Congressional proposals to radically change the delivery of federal funds for California’s health care coverage of the poor would mean many people lose insurance while those who still have it would pay higher rates, Santa Barbara Assemblymember Monique Limon said this week.
Republicans in Washington are moving aggressively to repeal the Affordable Care Act, known as Obamacare.
One crucial feature of the 2009 health insurance reform is a current federal commitment to cover many more low-income people than previously under the Medicaid program. Several proposals to repeal Obamacare would replace that program with a flat payment block grant that could drastically reduce payments to states.
“The block grant won’t cover everyone or even nearly as many of the individuals covered now,” Limon said in an interview at last Saturday’s local Women’s March. “If they enact block grants…it means less people will have access….The less people have access, they end up in our emergency rooms and we end up paying for it.”
Limon’s comments are significant because she is positioned in Sacramento to play an influential role in crafting the state’s response to the GOP’s speedy action to repeal Obamacare, which has been a Republican campaign promise since Democrats, who then controlled both the executive and legislative branches, passed the Affordable Care Act on party line votes.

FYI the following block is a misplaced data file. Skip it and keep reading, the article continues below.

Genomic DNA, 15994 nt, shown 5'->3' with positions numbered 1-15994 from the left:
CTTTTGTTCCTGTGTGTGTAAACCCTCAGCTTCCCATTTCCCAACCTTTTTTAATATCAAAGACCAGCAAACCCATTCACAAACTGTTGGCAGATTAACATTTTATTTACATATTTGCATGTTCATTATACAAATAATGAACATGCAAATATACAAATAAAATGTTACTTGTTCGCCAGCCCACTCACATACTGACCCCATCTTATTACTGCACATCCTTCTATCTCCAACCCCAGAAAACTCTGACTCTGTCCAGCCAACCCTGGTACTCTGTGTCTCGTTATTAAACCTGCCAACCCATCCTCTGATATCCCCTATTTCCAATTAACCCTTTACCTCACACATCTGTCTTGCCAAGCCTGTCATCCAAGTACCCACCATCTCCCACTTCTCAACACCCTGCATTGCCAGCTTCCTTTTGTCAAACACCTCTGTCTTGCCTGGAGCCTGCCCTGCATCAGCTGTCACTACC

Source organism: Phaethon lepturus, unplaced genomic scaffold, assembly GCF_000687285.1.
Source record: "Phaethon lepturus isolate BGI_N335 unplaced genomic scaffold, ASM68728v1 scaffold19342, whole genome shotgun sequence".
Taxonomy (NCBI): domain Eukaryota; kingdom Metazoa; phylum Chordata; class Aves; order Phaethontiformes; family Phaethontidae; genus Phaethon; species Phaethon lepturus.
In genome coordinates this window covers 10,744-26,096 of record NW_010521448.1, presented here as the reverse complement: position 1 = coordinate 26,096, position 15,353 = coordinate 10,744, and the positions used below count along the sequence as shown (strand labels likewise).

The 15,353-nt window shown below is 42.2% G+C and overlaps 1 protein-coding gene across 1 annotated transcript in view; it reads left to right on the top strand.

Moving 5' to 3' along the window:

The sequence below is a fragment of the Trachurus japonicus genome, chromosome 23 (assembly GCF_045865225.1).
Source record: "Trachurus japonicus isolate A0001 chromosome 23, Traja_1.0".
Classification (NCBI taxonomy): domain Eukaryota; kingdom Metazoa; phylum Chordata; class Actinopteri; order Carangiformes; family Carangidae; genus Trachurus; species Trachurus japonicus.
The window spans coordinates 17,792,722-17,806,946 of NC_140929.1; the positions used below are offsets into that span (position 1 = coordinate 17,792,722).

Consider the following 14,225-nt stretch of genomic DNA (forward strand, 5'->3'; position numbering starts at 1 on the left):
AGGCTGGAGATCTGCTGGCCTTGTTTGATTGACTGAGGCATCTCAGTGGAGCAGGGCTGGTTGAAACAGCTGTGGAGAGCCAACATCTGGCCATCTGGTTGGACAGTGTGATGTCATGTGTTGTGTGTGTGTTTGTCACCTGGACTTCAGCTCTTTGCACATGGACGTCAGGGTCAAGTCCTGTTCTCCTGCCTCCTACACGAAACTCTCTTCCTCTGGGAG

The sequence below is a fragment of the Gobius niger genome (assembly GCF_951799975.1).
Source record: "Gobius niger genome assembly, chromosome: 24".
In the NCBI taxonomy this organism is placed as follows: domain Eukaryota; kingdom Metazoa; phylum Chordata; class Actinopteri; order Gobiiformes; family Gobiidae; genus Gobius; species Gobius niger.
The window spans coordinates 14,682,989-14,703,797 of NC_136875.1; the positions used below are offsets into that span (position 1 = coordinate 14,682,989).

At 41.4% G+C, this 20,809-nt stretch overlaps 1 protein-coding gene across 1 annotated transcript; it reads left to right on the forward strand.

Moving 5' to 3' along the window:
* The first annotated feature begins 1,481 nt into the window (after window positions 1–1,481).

It is unclear what, if any, coverage plan Republicans will approve to replace Obamacare, which has provided medical care for millions of people who previously had no health insurance.
In California, Obamacare has cut the state’s uninsured ranks by half: More than one million consumers now buy insurance through a subsidized health care exchange, while four million low-income adults receive new Medicaid benefits.
However, it relies on about $20 billion of federal funds, and the state would face a grim crisis if millions lose insurance.
Limon, who was also recently appointed to the Democratic Assembly team as Assistant Majority Whip, even though she is a freshman member, said the Health Committee “will be a very big, important committee” in trying to ease the effect of the repeal.
Nationally, the New York Times reported this week, Medicaid costs more than $500 billion a year, and serves more than 70 million people – nearly one-fourth of the population.
“Many folks in California are very worried about the cuts to the Affordable Care Act, the cuts potentially to Medicare (coverage for the elderly), and Medi-Cal (the state’s Medicaid program) reimbursement rates, so we are projecting a $20 billion gap if this all goes through,” Limon said.
“This is going to be a very big deal for California.”